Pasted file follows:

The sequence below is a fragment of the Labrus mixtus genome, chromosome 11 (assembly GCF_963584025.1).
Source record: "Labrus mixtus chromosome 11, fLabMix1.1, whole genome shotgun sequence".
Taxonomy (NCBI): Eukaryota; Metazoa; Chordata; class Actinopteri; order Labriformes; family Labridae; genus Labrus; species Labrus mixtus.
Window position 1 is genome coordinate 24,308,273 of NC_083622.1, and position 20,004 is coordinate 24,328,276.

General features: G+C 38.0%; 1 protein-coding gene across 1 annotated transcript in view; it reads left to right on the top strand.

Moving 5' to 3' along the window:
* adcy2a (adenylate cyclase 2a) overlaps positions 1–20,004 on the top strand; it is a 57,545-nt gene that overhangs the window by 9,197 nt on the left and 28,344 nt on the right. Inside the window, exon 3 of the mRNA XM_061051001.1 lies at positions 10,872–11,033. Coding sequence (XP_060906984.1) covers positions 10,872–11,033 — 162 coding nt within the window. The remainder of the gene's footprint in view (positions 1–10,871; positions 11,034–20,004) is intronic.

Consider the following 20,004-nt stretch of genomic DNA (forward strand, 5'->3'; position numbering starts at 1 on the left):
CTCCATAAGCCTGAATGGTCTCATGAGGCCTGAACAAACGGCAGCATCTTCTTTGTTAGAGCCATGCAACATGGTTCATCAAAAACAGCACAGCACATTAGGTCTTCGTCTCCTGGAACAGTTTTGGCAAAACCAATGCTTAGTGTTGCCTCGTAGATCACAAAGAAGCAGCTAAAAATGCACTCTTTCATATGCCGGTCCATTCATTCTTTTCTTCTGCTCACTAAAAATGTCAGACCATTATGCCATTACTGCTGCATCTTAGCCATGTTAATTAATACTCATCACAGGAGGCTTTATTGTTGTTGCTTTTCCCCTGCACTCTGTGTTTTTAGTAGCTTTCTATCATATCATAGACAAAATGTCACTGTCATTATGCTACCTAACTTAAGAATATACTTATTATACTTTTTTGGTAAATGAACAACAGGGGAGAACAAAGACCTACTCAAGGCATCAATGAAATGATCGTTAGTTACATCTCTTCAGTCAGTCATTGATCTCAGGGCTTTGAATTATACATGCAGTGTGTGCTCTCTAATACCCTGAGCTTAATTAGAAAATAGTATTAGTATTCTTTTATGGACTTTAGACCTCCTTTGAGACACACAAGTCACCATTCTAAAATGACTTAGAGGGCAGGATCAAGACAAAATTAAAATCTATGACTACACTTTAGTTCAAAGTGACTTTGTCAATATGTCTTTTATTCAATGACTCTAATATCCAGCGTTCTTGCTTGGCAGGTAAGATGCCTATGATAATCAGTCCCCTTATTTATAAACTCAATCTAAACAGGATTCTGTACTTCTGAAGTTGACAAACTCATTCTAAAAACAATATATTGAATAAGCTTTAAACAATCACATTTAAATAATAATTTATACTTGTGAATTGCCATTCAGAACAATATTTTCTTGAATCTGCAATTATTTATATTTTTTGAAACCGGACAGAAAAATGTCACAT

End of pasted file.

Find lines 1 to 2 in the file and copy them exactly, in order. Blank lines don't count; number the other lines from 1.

The sequence below is a fragment of the Labrus mixtus genome, chromosome 11 (assembly GCF_963584025.1).
Source record: "Labrus mixtus chromosome 11, fLabMix1.1, whole genome shotgun sequence".